The facilitator asked me what I thought the next step was in the ‘gang’ type situation. I said that for most people, it was passivity –walk away (if you can…this might easily be interpreted as weakness and invite attack from behind!). Someone else said that the correct step was to call the police. Yes, that might work – in some places. Depends on the area!

In response to Rudy’s point above “In a world full of (SS) people with different inner moral compasses, how would a baseline for morality ever be developed? Majority rule?”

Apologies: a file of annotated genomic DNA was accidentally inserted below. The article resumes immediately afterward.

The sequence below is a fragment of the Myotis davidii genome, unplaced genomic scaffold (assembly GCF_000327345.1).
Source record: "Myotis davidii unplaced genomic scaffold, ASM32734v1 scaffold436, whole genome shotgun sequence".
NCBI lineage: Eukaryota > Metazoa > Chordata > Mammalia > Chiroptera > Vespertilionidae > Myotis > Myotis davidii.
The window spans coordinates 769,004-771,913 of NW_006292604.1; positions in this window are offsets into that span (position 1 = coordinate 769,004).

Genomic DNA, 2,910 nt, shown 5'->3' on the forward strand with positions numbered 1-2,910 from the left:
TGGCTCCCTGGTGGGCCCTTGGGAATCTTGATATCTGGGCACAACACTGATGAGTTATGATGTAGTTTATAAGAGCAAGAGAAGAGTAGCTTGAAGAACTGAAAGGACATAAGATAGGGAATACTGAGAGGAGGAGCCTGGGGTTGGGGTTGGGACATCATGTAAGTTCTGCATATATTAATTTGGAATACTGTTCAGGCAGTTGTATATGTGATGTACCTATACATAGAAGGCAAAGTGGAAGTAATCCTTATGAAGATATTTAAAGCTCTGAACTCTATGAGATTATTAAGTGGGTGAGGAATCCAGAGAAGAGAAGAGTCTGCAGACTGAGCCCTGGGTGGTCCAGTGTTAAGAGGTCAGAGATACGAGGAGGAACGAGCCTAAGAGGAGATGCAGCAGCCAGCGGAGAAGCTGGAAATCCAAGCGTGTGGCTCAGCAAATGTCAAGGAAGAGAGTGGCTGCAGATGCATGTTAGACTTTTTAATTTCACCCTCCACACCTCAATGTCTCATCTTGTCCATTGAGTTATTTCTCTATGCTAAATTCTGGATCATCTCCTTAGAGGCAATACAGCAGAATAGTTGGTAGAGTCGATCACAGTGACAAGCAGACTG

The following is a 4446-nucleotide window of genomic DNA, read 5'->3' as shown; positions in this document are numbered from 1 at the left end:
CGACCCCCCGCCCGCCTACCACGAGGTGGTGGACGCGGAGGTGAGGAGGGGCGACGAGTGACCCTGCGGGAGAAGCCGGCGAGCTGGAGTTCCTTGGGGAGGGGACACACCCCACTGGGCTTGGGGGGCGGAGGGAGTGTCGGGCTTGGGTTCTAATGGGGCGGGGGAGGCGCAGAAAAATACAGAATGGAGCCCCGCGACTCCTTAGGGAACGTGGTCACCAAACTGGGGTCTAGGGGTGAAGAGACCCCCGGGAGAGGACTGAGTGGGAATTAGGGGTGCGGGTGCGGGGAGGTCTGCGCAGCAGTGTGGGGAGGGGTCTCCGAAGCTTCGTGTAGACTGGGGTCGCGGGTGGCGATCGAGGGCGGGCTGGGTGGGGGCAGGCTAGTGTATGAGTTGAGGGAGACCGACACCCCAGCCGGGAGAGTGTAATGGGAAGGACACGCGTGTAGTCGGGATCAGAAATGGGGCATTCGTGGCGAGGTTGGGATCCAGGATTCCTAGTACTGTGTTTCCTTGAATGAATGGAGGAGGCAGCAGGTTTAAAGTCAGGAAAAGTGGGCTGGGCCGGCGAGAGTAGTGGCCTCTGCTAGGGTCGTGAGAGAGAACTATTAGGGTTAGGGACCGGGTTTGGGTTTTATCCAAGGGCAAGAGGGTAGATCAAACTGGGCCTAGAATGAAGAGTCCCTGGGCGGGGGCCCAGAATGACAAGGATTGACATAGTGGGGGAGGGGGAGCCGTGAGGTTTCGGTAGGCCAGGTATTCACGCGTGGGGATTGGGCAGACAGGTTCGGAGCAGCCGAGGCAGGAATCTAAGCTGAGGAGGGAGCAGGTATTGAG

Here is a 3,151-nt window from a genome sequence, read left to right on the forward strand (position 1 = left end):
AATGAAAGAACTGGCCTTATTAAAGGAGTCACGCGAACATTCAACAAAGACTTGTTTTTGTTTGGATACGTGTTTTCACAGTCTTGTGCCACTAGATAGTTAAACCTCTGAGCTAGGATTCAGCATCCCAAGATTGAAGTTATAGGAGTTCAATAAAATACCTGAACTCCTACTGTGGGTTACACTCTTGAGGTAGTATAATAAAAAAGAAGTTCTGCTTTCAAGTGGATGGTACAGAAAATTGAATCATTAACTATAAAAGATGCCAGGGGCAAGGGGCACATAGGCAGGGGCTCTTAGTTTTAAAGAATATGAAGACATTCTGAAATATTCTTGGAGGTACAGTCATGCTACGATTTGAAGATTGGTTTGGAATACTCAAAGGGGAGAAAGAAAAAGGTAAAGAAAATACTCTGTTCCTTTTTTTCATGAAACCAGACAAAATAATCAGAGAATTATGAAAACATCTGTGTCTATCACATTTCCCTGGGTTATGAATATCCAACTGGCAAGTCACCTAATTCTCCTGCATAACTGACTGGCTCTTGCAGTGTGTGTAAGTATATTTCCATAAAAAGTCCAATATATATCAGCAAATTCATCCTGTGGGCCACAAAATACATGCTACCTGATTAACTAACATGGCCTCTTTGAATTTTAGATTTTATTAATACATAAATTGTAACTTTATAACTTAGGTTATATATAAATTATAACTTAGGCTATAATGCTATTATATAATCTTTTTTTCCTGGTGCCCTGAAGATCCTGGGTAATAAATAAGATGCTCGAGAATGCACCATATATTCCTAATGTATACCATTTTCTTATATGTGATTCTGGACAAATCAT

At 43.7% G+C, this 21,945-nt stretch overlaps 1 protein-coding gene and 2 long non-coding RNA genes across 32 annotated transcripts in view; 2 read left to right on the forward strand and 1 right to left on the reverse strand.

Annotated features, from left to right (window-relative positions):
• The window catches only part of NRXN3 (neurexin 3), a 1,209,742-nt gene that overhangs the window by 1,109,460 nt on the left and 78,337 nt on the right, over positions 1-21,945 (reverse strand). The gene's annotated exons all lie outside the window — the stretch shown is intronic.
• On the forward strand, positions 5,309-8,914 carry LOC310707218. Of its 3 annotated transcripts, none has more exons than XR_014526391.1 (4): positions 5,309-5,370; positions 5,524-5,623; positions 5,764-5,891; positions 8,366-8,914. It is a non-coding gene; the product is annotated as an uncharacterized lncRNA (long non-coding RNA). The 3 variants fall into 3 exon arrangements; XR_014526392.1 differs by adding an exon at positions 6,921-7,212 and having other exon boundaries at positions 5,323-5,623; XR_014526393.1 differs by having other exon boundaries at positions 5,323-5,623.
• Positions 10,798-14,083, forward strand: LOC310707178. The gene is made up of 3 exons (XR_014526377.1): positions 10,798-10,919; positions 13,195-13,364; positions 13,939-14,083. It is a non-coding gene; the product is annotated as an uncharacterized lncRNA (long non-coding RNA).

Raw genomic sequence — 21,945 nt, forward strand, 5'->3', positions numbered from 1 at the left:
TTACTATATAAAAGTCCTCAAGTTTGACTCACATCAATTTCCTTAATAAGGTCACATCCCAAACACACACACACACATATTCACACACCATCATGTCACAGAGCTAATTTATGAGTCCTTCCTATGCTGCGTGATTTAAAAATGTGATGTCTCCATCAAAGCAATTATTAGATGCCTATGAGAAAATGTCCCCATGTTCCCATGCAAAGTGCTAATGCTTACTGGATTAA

My answer to that would be: small scale communities with their own charters which people consciously choose to join because the community charter accords more or less with their own sense of values. It needn’t then be based on two thousand year-old ideas (many of which are hopelessly out of date, for instance the acceptance of slavery or the banning of clothes made of artificial fibres).

Matt Chait said...

If you are wondering why I am responding to Ben and ignoring you, I am not. As usual you have posed enormous questions and I need more time to answer them. Also, Ben brought up the issue of raising children and my son just left for college two weeks ago (the first time he's ever been away from home) and I have been thinking about my kids and how I have raised them a lot lately.


Matt Chait said...